When we talk to product managers and product designers, there is one question that we hear over and over again. 'How do you get your team to agree on what to build next?' Most people will agree that ideas are cheap, and the people on your team have lots of them. How then do you know which to pursue, and how do you keep the team engaged, when not everyone's ideas will be selected?
First, let's take a step back. We're firm believers that anyone can design and anyone can be a designer. There is no mystical superpower or genetic predisposition that gives someone the ability to do design. We don't believe that only designers or those at the top should be making decisions and passing them down to the rest of the team. Rather design is everyone's responsibility, and Progressive Design makes it easy for everyone to be involved.
A critical part of Progressive Design is the Design Feedback Loop. It's a simple process that encapsulates the 4 core components of what a product designer does to influence teams and move products forward. Using this process to structure debate around our designs builds and sustains momentum, as well as helps us to design better and faster.
Create, show, react, shape
Before we get into the 4 steps of structured debate, let's state some assumptions about your team and product design so that we're all clear on the context of what we're talking about here.
- You work with other people
Even if you are a company of one, we assume you are at least building a product that will be consumed by others (probably yourself included). Product Design is about creating something to be used by people, and if you're not designing with people in mind, then structured debate does not apply to you (and we're not even sure what it is exactly that you are doing).
- These other people know things you don't
Your team is composed of people that know things you don't know, and you value them for this. Your customers may not know what they want, but they know (even if they can't communicate it) what will make them happy, what they will buy, and what they will reject.
- You influence your product's impact
You may be the product manager, the CTO, a front end developer, an icon designer, a growth hacker, or a customer advocate, it really does not matter. What matters is that the work you do directly influences how your product changes the people that use it.
- You care about creating something of value
If you're just looking to satisfy your manager or get points with the CEO for design that pops and sizzles then you can stop reading. To create value you also need to be (or are capable of being) a good listener. If you're not able to listen to your team or your customers, then these practices are a waste of time.
Great, we've got that all that taken care of, let's get into the good stuff.
Step one: Create
This may seem obvious but you (whoever you are) need to create something to be able to talk about it with your team. This may be a sketch of the interface or a coded proof of concept. It may be a visual mockup in photoshop, or copy for the site. Research even counts so long as you've synthesized it with the needs of the product and it has more depth than clippings from Fast Company.
Here are two things that do not fall into the create category and derail debate:
- An unprioritized list of things for other people to do
- Long speeches about the importance of doing a thing
These are things for sure, but in the context of product design they don't count in the create step.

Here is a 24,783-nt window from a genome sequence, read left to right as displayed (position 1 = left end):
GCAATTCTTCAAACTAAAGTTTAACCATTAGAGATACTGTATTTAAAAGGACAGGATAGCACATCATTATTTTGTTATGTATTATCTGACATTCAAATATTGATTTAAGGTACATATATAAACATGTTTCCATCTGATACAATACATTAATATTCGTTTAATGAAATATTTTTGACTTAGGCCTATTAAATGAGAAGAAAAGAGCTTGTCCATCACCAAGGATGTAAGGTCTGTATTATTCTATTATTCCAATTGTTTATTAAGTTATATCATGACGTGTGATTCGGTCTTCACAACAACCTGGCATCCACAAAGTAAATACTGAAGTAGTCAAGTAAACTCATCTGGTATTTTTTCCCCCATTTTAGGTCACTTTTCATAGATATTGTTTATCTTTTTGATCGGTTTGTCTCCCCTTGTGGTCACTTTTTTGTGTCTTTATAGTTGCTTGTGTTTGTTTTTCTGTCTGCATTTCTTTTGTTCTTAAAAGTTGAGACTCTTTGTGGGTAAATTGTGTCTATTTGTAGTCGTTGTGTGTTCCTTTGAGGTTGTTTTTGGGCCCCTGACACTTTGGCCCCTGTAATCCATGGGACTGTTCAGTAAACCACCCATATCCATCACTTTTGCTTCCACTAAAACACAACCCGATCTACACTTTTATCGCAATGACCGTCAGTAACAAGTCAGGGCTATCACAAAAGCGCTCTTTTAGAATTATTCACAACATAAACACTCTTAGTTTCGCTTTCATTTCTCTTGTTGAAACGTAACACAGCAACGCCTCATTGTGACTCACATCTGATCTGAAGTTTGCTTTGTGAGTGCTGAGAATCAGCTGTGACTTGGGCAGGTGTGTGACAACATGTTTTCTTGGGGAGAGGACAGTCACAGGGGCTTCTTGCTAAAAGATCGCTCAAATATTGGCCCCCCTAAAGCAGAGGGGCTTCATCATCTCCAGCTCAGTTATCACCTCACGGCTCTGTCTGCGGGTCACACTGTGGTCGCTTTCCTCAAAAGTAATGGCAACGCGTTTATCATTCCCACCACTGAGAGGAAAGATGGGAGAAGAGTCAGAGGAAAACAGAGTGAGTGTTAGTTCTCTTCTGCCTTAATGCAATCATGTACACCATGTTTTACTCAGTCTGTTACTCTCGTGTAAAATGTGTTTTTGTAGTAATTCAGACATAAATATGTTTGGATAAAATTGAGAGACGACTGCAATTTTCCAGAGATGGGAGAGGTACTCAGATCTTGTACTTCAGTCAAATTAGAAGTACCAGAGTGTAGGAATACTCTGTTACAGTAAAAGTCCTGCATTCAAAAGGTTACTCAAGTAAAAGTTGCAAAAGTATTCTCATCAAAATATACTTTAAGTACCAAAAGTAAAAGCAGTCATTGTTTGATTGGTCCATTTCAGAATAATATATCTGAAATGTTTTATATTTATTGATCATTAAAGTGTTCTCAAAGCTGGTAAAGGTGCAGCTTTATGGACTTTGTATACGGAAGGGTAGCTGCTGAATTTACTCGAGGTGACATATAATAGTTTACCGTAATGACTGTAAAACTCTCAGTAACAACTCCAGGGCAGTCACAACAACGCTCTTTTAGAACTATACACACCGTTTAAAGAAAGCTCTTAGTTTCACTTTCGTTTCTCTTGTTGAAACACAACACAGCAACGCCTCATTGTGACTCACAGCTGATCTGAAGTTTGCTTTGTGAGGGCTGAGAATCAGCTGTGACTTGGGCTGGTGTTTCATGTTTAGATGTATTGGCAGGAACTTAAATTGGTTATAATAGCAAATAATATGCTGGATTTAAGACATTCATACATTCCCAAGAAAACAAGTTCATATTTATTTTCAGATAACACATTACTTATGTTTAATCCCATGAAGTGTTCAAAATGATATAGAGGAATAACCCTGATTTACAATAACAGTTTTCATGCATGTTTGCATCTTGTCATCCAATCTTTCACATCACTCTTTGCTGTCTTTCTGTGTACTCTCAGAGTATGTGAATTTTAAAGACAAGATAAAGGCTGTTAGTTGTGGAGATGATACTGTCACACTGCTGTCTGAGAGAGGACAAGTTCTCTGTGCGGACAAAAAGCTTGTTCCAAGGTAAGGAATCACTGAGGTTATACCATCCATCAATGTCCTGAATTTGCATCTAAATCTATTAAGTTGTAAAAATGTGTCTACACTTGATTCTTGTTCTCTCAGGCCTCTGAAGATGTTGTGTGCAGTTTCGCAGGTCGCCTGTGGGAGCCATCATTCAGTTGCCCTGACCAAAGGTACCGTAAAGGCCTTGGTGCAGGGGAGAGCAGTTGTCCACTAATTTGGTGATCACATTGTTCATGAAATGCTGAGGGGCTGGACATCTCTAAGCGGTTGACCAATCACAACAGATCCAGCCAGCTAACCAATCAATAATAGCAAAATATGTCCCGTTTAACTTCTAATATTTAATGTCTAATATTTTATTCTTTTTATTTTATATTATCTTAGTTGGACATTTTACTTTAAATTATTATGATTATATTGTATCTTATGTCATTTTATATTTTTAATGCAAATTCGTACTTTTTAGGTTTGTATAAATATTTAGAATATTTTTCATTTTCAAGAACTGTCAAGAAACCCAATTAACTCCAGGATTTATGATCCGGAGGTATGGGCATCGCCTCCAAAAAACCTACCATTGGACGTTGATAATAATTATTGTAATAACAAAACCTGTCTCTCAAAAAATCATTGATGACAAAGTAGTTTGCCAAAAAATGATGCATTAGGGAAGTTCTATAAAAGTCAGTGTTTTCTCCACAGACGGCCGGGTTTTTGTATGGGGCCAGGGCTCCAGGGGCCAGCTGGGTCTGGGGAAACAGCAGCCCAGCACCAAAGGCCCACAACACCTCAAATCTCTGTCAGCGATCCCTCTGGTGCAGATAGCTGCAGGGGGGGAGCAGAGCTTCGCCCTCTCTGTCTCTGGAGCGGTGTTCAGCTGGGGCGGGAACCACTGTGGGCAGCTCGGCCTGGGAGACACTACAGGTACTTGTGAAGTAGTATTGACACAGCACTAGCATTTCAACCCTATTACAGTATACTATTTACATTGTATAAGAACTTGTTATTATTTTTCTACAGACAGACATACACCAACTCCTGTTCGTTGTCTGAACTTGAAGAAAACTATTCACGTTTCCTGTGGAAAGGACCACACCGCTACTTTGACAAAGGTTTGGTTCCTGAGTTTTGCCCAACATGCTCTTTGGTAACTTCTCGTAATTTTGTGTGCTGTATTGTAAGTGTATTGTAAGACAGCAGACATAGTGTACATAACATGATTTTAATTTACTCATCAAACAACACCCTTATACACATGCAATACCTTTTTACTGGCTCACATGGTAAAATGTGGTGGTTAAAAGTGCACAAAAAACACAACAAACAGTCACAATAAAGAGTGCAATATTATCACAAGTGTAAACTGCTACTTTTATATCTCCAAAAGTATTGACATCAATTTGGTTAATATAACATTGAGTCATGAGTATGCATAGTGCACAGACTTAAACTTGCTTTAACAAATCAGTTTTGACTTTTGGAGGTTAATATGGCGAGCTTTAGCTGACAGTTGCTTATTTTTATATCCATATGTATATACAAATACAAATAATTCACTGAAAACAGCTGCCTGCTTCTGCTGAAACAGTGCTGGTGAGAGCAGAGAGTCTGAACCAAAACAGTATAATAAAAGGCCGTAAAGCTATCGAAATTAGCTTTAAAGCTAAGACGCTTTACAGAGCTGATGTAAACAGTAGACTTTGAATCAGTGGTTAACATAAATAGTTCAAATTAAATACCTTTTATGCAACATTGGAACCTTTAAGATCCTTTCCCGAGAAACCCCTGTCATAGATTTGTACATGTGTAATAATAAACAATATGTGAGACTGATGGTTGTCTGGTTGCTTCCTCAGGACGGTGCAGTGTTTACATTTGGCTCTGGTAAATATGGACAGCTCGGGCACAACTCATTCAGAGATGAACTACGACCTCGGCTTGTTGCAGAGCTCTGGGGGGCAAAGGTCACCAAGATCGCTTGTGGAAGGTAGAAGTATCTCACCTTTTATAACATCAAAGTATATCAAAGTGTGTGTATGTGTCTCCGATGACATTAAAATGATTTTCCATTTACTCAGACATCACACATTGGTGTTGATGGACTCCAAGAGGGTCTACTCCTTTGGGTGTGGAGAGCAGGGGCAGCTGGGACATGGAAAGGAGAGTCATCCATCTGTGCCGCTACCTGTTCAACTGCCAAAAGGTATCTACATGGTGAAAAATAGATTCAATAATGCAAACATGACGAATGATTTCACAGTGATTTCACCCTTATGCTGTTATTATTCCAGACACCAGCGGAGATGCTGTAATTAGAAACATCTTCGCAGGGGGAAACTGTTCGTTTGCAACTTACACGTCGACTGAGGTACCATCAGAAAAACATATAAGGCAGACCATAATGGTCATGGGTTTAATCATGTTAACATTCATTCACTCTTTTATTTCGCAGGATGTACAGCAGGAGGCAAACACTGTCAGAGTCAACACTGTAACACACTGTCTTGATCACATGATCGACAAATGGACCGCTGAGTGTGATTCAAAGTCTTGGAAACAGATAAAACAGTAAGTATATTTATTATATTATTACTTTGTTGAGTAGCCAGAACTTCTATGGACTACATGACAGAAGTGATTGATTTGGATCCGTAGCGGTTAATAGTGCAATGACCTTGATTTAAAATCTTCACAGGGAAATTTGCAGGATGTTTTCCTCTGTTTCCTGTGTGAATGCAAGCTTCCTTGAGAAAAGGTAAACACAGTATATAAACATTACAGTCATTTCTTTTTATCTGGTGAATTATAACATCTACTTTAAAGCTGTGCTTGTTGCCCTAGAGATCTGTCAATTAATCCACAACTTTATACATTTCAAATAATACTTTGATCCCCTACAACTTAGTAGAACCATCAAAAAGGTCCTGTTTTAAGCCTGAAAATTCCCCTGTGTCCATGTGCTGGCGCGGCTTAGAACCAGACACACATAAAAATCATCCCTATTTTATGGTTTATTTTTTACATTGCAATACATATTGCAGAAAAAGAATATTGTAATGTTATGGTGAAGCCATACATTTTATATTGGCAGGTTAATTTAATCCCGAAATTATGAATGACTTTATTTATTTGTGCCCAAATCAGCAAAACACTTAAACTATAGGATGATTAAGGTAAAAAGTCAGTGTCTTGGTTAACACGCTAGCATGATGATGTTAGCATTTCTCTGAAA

Creating things is essential to creating momentum. Creation shows effort and investment. People know when you are half assing it and real effort inspires effort. The best way to get a conversation started in a constructive direction is to start with the work, the things you created and take it from there.
Creation creates clarity. Words are a poor substitute for many mediums (namely visual ones). Words also tend to be highly contextual to a specific conversation or person, and quickly lose their potency. When you lack clarity you'll likely end up debating the wrong thing, wasting time, and creating frustration for everyone.
Lastly if there is no creation, there is no product and there is no change. It's the most important thing that needs to be done if any result is expected. Ideas are cheap. Creation is the heart of design, and everyone should be doing it.
Step two: Show
You did something? That's great! Now you need to show it. Remember in grade school your math teacher always telling you to show your work? Well maybe you hated it then, but in design the work you show is more important than the answer. Don't be afraid to show early, and show often.
Remember all those smart people and customers you're working with, the only way you can take advantage of what they know is by showing your work. As a good product manager, encouraging the people on your team to show their work is your chief concern. Not because you are an authoritarian top down manager, but because you know that creation in a vacuum is toxic. It's not about you approving or disapproving of the work, it's about facilitating the showing of the work so that everyone on the team is contributing their expertise to the result.
Ed Catmull of Pixar talks about getting people to show their creative work everyday, how painful this is at first, and how critical it is to their creative process. It's more effort to show the work early, and it's not comfortable to show something before it's complete. But the benefit is that when you are done with the work, you are done. You already showed it to other people, and you already incorporated their feedback. No big reveal, no surprises or anxiety at the end.
Showing what you created is how you ask the question that you are going to debate. It's your opportunity to frame the problem. Think about a simple question like 'Is your coffee perfect?'. It primes the respondent to ponder the perfection of the coffee. Now ask 'Is your coffee too bitter', and you're making the person think about the bitterness, something they may never have considered. This is a simple example, but one that shows how the presentation (how you show the work) frames the debate you are structuring. Absence of framing gives every participant free reign to take the debate in whatever direction they like.
Step three: React
The direct result of showing your work is getting a reaction, and this of course is where most conversations take a turn down Random Feedback Street and then head straight down Complete Waste of Time Avenue. The key to getting the right kind of feedback to make the debate constructive is how you set it up with the work you created and showed to the group.